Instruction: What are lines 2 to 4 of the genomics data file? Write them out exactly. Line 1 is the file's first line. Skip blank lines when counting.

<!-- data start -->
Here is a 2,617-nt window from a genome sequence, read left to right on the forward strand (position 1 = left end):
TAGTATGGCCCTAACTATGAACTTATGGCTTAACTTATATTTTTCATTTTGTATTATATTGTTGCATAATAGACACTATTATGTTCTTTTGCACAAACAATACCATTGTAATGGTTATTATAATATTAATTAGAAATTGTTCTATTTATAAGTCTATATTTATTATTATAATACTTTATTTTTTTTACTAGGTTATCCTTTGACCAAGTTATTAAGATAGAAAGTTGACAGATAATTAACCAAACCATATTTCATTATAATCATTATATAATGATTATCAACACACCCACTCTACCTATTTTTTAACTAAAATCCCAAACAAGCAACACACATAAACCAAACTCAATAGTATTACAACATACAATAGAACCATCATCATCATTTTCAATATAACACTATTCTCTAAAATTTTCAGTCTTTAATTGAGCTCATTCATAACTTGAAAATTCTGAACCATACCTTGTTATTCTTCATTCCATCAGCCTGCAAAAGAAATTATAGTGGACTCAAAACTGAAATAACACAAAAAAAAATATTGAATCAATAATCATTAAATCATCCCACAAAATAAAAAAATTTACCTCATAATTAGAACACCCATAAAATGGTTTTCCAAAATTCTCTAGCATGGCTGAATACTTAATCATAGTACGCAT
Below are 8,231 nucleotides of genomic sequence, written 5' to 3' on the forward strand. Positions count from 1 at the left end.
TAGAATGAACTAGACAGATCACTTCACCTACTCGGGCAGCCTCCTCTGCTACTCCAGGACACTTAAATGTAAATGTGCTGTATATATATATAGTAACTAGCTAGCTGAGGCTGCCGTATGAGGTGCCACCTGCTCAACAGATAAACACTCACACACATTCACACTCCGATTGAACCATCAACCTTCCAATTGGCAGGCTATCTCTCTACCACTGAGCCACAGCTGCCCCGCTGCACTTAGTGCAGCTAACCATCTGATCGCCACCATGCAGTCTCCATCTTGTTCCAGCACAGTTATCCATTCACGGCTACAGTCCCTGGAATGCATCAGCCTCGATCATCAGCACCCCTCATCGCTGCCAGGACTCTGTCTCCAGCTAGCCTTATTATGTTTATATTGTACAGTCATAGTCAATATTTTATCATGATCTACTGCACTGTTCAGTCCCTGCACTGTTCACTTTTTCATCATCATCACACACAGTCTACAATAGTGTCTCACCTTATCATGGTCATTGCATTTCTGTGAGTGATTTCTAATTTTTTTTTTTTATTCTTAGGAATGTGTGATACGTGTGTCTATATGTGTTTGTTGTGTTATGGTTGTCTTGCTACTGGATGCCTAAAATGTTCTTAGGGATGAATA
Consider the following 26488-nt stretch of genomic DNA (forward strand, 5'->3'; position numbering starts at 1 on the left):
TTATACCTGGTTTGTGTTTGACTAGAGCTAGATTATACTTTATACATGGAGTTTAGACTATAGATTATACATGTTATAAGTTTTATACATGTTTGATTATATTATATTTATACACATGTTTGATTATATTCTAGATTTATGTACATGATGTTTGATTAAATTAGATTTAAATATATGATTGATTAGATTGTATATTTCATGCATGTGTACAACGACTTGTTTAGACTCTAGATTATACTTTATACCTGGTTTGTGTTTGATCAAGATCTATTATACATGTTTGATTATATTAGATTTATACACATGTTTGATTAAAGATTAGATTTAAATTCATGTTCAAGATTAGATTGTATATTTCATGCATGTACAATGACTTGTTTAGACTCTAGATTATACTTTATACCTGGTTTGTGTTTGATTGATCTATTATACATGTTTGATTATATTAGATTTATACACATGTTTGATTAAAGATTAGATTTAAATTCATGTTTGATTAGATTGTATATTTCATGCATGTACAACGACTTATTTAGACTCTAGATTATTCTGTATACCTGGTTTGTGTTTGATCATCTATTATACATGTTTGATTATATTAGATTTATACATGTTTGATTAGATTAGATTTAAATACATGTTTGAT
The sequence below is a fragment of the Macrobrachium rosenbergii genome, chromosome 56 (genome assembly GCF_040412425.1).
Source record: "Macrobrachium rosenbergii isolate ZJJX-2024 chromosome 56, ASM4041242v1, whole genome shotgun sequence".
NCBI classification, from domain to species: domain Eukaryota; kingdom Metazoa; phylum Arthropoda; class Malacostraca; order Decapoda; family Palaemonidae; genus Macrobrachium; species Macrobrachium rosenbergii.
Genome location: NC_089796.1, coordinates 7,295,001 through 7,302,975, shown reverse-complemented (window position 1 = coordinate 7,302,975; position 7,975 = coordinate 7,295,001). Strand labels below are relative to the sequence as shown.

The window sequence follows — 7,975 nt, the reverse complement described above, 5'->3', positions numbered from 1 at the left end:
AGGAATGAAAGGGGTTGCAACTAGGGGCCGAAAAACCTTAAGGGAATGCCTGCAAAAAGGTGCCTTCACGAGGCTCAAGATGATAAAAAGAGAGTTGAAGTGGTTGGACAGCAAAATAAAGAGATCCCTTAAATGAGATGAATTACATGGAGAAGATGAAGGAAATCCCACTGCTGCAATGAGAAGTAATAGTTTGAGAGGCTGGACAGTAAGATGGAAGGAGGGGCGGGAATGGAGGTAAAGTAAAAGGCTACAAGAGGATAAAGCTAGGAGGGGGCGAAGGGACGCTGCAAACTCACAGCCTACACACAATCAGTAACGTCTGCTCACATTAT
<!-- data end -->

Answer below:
TAGTATGGCCCTAACTATGAACTTATGGCTTAACTTATATTTTTCATTTTGTATTATATTGTTGCATAATAGACACTATTATGTTCTTTTGCACAAACAATACCATTGTAATGGTTATTATAATATTAATTAGAAATTGTTCTATTTATAAGTCTATATTTATTATTATAATACTTTATTTTTTTTACTAGGTTATCCTTTGACCAAGTTATTAAGATAGAAAGTTGACAGATAATTAACCAAACCATATTTCATTATAATCATTATATAATGATTATCAACACACCCACTCTACCTATTTTTTAACTAAAATCCCAAACAAGCAACACACATAAACCAAACTCAATAGTATTACAACATACAATAGAACCATCATCATCATTTTCAATATAACACTATTCTCTAAAATTTTCAGTCTTTAATTGAGCTCATTCATAACTTGAAAATTCTGAACCATACCTTGTTATTCTTCATTCCATCAGCCTGCAAAAGAAATTATAGTGGACTCAAAACTGAAATAACACAAAAAAAAATATTGAATCAATAATCATTAAATCATCCCACAAAATAAAAAAATTTACCTCATAATTAGAACACCCATAAAATGGTTTTCCAAAATTCTCTAGCATGGCTGAATACTTAATCATAGTACGCAT
Below are 8,231 nucleotides of genomic sequence, written 5' to 3' on the forward strand. Positions count from 1 at the left end.
TAGAATGAACTAGACAGATCACTTCACCTACTCGGGCAGCCTCCTCTGCTACTCCAGGACACTTAAATGTAAATGTGCTGTATATATATATAGTAACTAGCTAGCTGAGGCTGCCGTATGAGGTGCCACCTGCTCAACAGATAAACACTCACACACATTCACACTCCGATTGAACCATCAACCTTCCAATTGGCAGGCTATCTCTCTACCACTGAGCCACAGCTGCCCCGCTGCACTTAGTGCAGCTAACCATCTGATCGCCACCATGCAGTCTCCATCTTGTTCCAGCACAGTTATCCATTCACGGCTACAGTCCCTGGAATGCATCAGCCTCGATCATCAGCACCCCTCATCGCTGCCAGGACTCTGTCTCCAGCTAGCCTTATTATGTTTATATTGTACAGTCATAGTCAATATTTTATCATGATCTACTGCACTGTTCAGTCCCTGCACTGTTCACTTTTTCATCATCATCACACACAGTCTACAATAGTGTCTCACCTTATCATGGTCATTGCATTTCTGTGAGTGATTTCTAATTTTTTTTTTTTATTCTTAGGAATGTGTGATACGTGTGTCTATATGTGTTTGTTGTGTTATGGTTGTCTTGCTACTGGATGCCTAAAATGTTCTTAGGGATGAATA